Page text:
- different pricing according to the purchase of standard or extended licenses (for videos, extended licenses are compulsory for content used in movies, TV and on-demand services, such as Netflix)
- 150 thousand new photos and 11 thousand new videos uploaded every day
Shutterstock producers get 30% of the sale price. If you publish footage, it will be easy for you to find a lot of $23.70 in the Cart Sales column (30% of the $79 that Full HD videos cost).
You will also find different figures in the Clip Pack column, since the packages sold to those who buy subscriptions have different prices according to the quantity of content included in the subscription they buy.
How much extended licenses pay
By clicking on a specific day in the first column of the Earning Summary table, you can access the sales details for that day.
This is an interesting case study:
It is the dream of all contributors who have a single sale make:
and it's also the reason why I keep asking myself:
why photographers do not start publishing stock footage, while most of their stock image sales make less than a dollar.
Extended licenses on stock images allow buyers to use exactly the same content sold with standard licenses in “big projects”. Shutterstock does not report exactly what a constitutes “big project” for them, and you must contact them to learn more.
Tax at source
If you don't live in the USA, I'm sure you already know about tax at source, and you probably also know of W-8BEN forms. As I live in Italy and pay taxes here, Shutterstock takes 8% of the earnings I make on videos that I sell to buyers registered in the USA (about 35% of the total sales of Shutterstock), and 0% on stock images.
I pay taxes in Italy on the money that remains.
Tax at source are a complicated topic. For example, another agency, Pond5 holds no earnings from us producers, even though Pond5 is an American company. The globalized world can sometimes be very strange.
Teaching others how to sell photos and videos online
The success of my website was built on the idea of giving a solution to all those microstock producers who try to sell their photos online but end up taking home small change.
This problem is due to a faulty attitude. Of those who create images, as a good artist focuses on the technical quality of the content they produce, whereas a good entrepreneur focuses on what it takes to sell their content (production procedures, keywording, finding good subjects, etc.).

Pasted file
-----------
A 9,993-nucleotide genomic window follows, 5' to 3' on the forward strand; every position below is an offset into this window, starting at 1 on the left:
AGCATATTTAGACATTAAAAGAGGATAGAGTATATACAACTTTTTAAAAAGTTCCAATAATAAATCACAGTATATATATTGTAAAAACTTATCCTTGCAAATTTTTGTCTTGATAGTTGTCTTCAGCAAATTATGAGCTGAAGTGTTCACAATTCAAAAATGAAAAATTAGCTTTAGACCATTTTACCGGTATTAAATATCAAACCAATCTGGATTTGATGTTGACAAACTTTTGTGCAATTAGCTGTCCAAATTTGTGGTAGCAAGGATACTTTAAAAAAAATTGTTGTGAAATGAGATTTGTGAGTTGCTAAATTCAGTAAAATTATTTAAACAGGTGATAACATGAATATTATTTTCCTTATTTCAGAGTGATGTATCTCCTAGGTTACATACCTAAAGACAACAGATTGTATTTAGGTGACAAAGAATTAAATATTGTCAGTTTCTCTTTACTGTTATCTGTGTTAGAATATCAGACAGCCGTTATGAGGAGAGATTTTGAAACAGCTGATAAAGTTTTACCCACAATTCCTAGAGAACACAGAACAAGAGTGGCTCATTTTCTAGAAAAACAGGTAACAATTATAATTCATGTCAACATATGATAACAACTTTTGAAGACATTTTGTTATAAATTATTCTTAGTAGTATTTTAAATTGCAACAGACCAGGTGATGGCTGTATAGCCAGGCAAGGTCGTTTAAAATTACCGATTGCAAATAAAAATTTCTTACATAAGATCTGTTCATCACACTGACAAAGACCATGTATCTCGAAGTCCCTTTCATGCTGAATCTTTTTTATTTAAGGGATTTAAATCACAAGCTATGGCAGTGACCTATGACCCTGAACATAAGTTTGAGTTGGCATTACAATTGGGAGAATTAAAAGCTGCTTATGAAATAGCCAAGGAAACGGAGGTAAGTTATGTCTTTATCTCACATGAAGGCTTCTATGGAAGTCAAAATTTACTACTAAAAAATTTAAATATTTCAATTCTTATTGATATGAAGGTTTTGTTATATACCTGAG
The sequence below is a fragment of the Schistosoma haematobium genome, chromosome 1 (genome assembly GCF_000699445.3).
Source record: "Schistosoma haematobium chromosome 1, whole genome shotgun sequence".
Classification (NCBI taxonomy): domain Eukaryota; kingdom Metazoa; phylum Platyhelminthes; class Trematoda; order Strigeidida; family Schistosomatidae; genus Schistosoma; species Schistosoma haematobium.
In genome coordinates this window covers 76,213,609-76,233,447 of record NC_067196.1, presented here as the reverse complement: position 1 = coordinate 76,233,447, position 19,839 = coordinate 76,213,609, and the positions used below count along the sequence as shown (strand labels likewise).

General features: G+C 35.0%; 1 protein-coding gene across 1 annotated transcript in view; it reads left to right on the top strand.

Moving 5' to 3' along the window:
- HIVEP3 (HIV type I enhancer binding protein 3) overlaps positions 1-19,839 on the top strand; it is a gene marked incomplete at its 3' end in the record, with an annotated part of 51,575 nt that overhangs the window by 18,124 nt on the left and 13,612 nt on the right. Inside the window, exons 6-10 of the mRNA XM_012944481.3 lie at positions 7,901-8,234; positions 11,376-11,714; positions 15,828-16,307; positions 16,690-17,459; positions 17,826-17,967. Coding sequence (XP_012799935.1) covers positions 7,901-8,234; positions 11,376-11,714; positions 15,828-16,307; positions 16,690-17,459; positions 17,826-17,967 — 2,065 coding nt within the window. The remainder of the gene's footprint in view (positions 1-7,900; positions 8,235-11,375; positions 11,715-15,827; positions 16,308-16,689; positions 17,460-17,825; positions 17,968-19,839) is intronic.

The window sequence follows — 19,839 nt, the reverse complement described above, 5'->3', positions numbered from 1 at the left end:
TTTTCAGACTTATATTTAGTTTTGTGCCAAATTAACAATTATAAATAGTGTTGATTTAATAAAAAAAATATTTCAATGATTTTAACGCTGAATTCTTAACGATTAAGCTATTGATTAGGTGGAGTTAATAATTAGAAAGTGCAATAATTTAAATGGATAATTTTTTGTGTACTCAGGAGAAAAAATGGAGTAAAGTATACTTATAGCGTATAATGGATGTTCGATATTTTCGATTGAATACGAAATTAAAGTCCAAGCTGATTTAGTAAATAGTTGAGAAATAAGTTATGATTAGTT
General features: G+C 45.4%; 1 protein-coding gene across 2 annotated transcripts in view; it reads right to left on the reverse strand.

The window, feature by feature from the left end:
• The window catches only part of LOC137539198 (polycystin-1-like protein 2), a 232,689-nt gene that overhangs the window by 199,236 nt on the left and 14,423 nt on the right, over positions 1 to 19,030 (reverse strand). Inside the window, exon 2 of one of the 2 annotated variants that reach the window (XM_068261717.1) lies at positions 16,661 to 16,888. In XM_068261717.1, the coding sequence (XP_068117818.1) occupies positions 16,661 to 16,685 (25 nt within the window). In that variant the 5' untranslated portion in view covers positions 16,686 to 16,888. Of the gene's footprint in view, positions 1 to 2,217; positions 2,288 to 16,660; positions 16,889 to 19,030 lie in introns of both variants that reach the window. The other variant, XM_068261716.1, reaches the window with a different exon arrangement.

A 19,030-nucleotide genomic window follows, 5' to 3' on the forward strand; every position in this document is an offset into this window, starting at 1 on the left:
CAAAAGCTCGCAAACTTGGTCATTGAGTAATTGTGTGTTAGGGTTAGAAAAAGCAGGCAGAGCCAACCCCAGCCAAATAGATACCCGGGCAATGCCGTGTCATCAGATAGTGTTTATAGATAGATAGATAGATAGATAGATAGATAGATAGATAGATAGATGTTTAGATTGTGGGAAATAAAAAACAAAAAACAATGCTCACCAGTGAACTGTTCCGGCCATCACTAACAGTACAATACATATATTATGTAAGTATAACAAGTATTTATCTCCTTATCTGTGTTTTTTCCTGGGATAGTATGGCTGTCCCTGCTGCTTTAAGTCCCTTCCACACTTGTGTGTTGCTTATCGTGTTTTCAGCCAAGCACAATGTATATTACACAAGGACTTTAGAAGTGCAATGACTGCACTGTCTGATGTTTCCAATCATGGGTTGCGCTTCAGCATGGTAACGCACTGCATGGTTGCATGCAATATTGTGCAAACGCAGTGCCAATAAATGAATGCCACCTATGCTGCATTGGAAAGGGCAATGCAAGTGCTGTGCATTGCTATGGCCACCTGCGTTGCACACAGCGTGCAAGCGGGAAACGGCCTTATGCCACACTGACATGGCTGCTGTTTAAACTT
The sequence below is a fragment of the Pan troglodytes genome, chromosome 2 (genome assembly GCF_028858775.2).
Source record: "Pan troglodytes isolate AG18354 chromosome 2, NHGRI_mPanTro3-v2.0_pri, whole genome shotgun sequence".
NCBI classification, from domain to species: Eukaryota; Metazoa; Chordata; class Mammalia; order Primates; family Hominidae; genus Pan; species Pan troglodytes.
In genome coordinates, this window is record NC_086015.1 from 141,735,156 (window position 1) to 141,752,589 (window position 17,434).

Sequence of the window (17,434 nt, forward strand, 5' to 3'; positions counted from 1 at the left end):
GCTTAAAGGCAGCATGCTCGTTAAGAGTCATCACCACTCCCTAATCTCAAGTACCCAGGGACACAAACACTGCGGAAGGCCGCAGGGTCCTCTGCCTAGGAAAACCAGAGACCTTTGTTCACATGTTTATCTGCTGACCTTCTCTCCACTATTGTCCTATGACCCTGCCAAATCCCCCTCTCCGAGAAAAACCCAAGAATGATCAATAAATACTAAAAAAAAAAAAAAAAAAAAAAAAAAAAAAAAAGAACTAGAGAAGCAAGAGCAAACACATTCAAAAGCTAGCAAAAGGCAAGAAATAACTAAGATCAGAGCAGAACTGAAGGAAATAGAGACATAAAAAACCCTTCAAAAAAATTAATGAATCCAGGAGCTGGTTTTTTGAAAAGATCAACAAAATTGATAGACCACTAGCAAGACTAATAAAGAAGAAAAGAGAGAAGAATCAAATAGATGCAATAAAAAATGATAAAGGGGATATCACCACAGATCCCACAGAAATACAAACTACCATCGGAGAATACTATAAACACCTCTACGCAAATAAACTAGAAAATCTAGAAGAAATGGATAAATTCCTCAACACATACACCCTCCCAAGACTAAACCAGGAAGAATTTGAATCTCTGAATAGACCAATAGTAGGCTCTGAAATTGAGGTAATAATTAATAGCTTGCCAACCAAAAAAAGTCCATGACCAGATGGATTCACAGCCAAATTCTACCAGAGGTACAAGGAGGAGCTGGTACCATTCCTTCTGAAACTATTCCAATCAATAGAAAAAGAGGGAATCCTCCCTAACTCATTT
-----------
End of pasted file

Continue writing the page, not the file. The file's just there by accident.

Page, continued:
Before producing, a contributor who wants to make money must always:
- understand what the market wants
- produce with a strategy to create more in less time
- work on search engine optimization
Terms like “market” and “strategy” scare most photographers and video makers. As the secret to success in any business is to beat the competition, focusing on those aspects is the easiest way to make money.
What you need to know to make more money
Most of those who try to sell photos and videos on microstocks think that their sales will increase:
- at the release of the next Canon or Nikon lens
- upon the launch of a new agency that will change the market (which actually doesn’t even last a year)
No one is born as a microstock producer, and even professional photographers waste their time trying to create:
- • stock images
- • stock footage
that they won't be able to sell.
The problem is that offline photography is a completely different business to microstock, and if you are one of those who makes (made) money with the former, adapting to make money with the latter is difficult. So, you'd better hire someone to explain what to do.
I teach this on each of the pages of my book, as I spent more than 10 years maximizing my earnings.
The beginners of photography (unfortunately) earn more than the experts
On the ignorance of my competitors, I based my fortunes.
Exploiting what others do not want to study to create a production process suited to what buyers are looking for makes the difference between:
- a producer who earns real money
- a producer who tries to sell, then fails and complains about it on Facebook groups.
As the document I analyze below proves, there are now hundreds of thousands of the latter, and they grow like mushrooms after a downpour.
Photographers who are used to working with old methods do not sell on microstocks.